As politicians eye 2020 elections, they’re missing a glaring opportunity to deliver a win on climate for all Americans.
While a major climate bill seems unlikely in advance of the 2020 election, Congress doesn’t need to wait to take action on our energy future. We already have proven, successful policies on the books that can help.
Earlier this summer, more than 900 solar companies sent a letter to Congress calling for an extension of the 30 percent solar investment tax credit (ITC). Without politically viable options on the table to address climate change, the ITC is the strongest policy we have to create clean energy jobs, invest billions into our economy, and power our country with carbon-free and reliable solar energy.
We know the ITC works — it’s a proven bipartisan tax policy that helped create the solar industry we know today. Since its inception in 2006 under President Bush, solar prices have dropped more than 80 percent and cumulative solar deployment has increased by more than 10,000 percent. The ITC has generated $140 billion in private investment, created thousands of U.S. businesses and more than 200,000 jobs.
This American success story is still being written, and we have a chance to build on it with an extension of the ITC. Preliminary research from the Solar Energy Industries Association and Wood Mackenzie Power & Renewables shows that by 2030, an extension of the credit would result in an additional 81 gigawatts of solar deployment. To put that in context, extending the ITC would result in 363 million fewer metric tons of CO2 emissions added to our atmosphere from 2020 to 2030. Those are real results for our climate and our economic future.
Looking ahead to 2030, solar will be the leading source of new electricity generation as cities and states aim to power their operations with increasing amounts of renewable energy on short timelines.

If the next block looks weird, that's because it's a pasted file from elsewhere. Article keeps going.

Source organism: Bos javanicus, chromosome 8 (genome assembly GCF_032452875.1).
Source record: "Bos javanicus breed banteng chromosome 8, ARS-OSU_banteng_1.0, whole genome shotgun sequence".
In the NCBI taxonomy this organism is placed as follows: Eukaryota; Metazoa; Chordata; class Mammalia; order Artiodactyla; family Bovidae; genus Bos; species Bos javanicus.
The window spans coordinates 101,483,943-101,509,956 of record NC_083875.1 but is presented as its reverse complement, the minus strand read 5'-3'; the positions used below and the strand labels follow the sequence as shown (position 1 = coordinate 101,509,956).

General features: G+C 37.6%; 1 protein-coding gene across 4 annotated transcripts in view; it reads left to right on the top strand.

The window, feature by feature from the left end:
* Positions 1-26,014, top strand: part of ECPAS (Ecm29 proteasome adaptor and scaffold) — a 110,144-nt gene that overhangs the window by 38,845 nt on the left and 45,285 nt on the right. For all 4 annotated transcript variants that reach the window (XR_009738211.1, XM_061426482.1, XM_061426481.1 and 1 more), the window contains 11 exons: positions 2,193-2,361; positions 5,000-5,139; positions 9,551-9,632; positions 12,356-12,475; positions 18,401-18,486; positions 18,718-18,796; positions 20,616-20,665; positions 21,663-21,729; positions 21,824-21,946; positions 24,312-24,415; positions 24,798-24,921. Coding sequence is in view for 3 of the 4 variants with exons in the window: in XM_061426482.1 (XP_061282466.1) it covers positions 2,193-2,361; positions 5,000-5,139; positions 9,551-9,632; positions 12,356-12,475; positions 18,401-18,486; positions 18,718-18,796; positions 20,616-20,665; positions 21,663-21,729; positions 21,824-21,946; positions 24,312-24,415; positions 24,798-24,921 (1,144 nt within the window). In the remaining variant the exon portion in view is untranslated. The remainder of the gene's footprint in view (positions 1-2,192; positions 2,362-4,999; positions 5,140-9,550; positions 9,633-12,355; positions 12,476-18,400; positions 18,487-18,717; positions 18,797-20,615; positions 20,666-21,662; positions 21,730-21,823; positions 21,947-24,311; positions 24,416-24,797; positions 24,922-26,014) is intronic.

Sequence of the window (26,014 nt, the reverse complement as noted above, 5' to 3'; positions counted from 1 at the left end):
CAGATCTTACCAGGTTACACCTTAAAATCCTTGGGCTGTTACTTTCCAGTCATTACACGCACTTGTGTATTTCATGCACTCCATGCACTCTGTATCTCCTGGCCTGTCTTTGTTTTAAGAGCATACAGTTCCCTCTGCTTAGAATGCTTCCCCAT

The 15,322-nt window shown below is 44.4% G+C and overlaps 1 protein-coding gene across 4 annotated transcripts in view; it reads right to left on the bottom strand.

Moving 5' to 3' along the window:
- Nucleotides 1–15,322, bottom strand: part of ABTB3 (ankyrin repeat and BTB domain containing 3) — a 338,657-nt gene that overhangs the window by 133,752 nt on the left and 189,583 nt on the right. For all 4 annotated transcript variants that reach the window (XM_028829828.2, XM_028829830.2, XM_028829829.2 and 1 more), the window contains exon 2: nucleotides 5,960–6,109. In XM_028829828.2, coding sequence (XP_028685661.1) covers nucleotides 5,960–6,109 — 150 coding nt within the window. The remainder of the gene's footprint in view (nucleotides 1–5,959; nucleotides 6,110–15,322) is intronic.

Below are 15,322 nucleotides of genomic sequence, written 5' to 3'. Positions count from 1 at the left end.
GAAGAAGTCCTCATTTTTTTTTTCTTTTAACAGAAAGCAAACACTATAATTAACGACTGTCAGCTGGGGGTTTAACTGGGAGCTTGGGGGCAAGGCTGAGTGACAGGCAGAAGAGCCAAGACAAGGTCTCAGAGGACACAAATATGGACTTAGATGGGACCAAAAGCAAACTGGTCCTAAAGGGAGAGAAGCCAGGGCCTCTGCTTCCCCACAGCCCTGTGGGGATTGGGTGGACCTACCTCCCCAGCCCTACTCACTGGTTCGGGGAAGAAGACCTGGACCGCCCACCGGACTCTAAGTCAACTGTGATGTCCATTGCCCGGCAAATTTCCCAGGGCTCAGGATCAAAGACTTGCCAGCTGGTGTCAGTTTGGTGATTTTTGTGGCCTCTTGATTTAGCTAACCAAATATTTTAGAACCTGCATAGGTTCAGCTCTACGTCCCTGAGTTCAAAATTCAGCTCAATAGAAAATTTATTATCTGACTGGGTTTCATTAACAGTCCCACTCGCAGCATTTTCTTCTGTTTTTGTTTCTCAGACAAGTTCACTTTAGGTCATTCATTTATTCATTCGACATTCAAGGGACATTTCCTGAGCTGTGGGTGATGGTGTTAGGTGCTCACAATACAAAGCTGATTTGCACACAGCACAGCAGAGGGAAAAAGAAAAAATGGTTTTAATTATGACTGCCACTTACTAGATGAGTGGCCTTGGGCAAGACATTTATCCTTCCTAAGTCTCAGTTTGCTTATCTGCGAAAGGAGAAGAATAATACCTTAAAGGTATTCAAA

If solar reaches 20 percent of U.S. electricity generation by 2030, we’ll hit 14 million installations and invest $50 billion annually. We’ll grow the solar workforce to more than 600,000 professionals and reduce greenhouse gas emissions by 300 million metric tons annually, which is equivalent to about 20 percent of all electric sector emissions.
To be clear, the solar industry makes a strong business case on its own. Regardless of what happens in Washington, the industry will keep growing. It’s not about standing on our own two feet but about maximizing the benefits of this clean energy resource for all Americans.
Polling shows that Republicans and Democrats agree that there is a need to address climate policy. The costs of not acting will be in the trillions of dollars.
Our push to extend the ITC is about accelerating the growth of energy sources that preserve the climate and public health. Through policy certainty and the right recipe for private investment, we can deploy the 420 gigawatts of solar we’ll need to reach our 2030 goals. It’s about companies hiring more workers from communities across the country and it will spur innovation. Letting the ITC expire will effectively stifle market opportunities for the 10,000 companies that work in the industry today, and to whose benefit?
As we race ahead to the 2020s — what we’re calling the Solar+ Decade — solar will combine with storage, wind and other renewables to completely reshape our energy landscape. To do this, we need the right policy mechanisms in place. The ITC is one piece of this puzzle, and we’ll need to continue our state-level advocacy efforts as incumbent generators fight to stave off obsolescence.
Already, members of Congress are beginning to see the importance of this policy to so many Americans. A bipartisan coalition recently introduced the Renewable Energy Extension Act, which calls for a five-year extension of the ITC.
As Congress returns from August recess, one thing should be crystal clear: Now is not the time to turn our backs on one of the most successful federal policies we have to reduce emissions, today.
We cannot afford to stop our progress now — millions of potential business and household customers, as well as the hundreds of millions of Americans concerned with the health of our planet.
Abigail Ross Hopper is president and CEO of the Solar Energy Industries Association (SEIA), the national trade organization for the U.S. solar energy industry.